About the Author
RAJESH PARAMESWARAN is a graduate of Yale Law School. His stories have appeared in McSweeney's, Granta, Zoetrope: All-Story, Fiction, and Book. "The Strange Career of Doctor Raju Gopalarajan" earned McSweeney's a National Magazine Award and was anthologized in Best American Magazine Writing 2007. He has had residencies at Yaddo, the Ucross Foundation, and the MacDowell Colony.
Reading Group Guide
The questions, discussion topics, and reading list that follow are intended to enhance your reading group’s discussion of I Am an Executioner, the wildly inventive, darkly funny debut collection of stories by Rajesh Parameswaran.
1. The subtitle of this collection is “Love Stories,” yet many of the stories aren’t about traditional romance. How do you think Parameswaran defines “love story”?
2. Several of the stories are narrated by non-humans. How does Parameswaran use other creatures to illuminate aspects of our own lives? How do they address the theme of “otherness,” perhaps differently from other writers and more traditional tropes?
3. In “The Infamous Bengal Ming,” at what points did you empathize with the tiger? Why? Did you feel the same way toward other animals in the stories?
4. Toward the end of “The Strange Career of Dr. Raju Gopalarajan,” Parameswaran writes, “There are those who will never accept what must have happened next. They don’t understand what Manju saw in Gopi, for a few moments, here at the dying-ember end of our story.” (page 43) What did Manju see in Gopi? Why does she permit what happens next?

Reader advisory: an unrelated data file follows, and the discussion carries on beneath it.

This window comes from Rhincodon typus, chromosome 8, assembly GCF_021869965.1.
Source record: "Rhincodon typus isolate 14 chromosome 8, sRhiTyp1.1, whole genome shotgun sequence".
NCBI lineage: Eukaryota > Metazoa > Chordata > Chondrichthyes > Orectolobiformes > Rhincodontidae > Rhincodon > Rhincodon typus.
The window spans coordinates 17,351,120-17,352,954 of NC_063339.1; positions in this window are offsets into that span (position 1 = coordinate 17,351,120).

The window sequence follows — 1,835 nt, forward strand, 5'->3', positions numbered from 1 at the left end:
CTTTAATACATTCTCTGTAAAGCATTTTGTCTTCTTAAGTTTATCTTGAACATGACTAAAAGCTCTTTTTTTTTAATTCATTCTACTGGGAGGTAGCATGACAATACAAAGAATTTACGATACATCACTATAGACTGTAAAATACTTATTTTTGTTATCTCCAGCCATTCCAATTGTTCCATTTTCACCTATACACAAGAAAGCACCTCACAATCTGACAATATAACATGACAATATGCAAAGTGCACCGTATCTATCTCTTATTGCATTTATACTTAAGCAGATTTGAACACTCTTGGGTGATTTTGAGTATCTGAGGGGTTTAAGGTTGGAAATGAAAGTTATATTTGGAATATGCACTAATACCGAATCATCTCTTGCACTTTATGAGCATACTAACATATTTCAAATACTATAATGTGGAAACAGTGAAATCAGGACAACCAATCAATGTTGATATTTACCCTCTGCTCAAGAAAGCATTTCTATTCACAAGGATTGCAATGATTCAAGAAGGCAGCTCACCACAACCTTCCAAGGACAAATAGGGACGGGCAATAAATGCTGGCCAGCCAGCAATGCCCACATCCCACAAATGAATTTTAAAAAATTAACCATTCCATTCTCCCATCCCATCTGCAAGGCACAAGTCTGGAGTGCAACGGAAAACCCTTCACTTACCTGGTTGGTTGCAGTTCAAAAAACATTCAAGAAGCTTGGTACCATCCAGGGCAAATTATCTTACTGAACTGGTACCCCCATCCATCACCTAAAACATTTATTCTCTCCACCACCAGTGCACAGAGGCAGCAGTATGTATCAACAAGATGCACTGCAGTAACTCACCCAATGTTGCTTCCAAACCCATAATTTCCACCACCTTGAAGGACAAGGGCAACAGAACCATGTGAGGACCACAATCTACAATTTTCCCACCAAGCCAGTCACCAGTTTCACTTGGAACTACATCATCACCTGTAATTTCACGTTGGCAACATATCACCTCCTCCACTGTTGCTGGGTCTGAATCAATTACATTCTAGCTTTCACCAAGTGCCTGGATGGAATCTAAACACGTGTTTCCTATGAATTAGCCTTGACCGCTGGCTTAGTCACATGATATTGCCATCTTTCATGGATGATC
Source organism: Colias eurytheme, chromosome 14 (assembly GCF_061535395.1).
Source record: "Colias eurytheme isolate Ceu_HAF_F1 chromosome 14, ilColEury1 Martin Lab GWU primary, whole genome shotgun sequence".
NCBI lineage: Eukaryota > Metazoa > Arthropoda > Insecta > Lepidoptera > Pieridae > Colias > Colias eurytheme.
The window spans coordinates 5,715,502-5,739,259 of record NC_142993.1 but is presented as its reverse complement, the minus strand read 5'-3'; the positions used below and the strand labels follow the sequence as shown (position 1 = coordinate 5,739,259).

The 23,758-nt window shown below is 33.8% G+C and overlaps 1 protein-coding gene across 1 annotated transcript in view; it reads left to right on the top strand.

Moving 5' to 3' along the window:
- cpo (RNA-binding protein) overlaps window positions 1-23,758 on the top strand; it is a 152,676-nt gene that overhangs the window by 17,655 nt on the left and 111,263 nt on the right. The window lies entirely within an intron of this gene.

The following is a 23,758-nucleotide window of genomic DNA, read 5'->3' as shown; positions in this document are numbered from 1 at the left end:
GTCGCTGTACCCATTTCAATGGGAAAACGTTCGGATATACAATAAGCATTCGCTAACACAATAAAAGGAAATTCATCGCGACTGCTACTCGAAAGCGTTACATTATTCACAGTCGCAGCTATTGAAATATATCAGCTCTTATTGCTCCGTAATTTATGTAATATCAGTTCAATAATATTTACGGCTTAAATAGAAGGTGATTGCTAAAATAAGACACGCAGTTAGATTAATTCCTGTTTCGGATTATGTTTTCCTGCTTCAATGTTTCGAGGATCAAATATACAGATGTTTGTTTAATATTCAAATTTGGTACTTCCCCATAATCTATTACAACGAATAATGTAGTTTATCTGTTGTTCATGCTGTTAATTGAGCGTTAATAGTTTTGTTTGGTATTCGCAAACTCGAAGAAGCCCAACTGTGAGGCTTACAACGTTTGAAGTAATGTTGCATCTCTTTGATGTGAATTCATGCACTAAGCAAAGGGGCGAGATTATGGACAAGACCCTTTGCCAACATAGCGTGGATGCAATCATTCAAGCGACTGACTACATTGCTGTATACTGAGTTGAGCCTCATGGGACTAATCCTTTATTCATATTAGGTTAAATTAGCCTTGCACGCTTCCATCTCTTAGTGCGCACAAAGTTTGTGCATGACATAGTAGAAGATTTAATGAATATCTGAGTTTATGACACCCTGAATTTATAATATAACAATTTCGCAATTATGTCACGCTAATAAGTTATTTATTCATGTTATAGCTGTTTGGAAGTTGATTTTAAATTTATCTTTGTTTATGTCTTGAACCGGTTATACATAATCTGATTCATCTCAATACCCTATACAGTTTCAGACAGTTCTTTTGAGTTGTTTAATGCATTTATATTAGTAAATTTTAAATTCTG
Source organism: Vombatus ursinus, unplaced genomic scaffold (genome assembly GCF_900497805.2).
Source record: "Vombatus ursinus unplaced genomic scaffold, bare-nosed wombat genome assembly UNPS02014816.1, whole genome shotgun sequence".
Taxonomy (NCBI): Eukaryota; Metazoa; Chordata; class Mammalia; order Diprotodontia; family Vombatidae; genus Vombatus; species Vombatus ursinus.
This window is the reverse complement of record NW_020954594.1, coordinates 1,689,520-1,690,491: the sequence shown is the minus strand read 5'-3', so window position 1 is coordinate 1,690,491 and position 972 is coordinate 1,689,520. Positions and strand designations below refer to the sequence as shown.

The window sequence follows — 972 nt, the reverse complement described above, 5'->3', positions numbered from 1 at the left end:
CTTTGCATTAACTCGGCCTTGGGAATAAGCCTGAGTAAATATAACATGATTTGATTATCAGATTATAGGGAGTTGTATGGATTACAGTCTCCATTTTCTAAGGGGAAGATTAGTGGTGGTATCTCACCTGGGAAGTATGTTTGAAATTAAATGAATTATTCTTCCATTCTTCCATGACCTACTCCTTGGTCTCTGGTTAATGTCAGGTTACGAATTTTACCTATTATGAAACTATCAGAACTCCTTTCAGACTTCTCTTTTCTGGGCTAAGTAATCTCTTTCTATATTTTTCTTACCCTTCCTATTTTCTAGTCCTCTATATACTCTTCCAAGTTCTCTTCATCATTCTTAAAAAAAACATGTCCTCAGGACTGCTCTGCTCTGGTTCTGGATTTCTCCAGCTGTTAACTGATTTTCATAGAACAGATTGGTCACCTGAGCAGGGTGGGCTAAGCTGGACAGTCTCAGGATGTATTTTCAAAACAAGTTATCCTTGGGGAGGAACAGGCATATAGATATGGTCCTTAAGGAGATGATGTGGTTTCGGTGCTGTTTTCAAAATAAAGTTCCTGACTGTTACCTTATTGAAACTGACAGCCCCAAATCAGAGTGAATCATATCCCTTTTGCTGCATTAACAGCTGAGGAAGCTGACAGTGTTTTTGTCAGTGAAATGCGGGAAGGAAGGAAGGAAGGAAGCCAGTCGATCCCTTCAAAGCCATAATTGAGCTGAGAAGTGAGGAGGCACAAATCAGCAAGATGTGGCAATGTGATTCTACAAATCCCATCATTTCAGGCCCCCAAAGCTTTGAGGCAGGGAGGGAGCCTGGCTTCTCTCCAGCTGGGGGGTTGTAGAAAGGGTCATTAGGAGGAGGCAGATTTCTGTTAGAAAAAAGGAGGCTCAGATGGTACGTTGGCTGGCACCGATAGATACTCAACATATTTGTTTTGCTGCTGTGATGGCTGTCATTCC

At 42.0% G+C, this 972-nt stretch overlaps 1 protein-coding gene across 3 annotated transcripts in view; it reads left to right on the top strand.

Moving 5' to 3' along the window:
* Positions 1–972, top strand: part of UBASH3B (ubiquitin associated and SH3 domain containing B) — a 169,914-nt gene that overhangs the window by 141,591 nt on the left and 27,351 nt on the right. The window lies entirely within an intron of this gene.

5. Why does the author frame the story “Four Rajeshes” with the narrator speaking to a future descendant?
6. What does Parameswaran achieve by having the narrator acknowledge that this future Rajesh is actually writing the story? What do you think this shows about Parameswaran’s own take on authorial identity?
7. Why do you think “I Am an Executioner” is the title story? How does it represent the collection as a whole?
8. In that story, what does the narrator’s pidgin English signal to the reader?
9. Self-delusion plays a key role in “I Am an Executioner” and other stories. What point is Parameswaran making about this idea?
10. Why does Savitri react the way she does to her husband’s death in “Demons”? Who are the demons?
11. How does the subject of the story “Narrative of Agent 97-4702” reveal itself? What is the subtext, and how does Parameswaran explore it?
12. The last sentence of “Bibhutibhushan Mallik’s Final Storyboard” is: “But the greatest challenge always lies in how one handles the actors.” (page 185) What does this mean, beyond moviemaking? Were you sympathetic to what happened to Mallik?
13. What is the purpose of the footnotes in “Elephants in Captivity (Part One)”? Which part is the real story—the text or the notes?
14. What does it mean for “On the Banks of Table River (Planet Lucina, Andromeda Galaxy, AD 2319)” to come at the end of the collection? Did you feel that it wrapped up themes introduced in the other stories, or moved them forward in an unresolved way?
15. What allegory is at work here? What does the story prompt us to think about race, parenting, and immigration?
16. What connections do you see among the stories in I Am an Executioner? What overall themes do they share?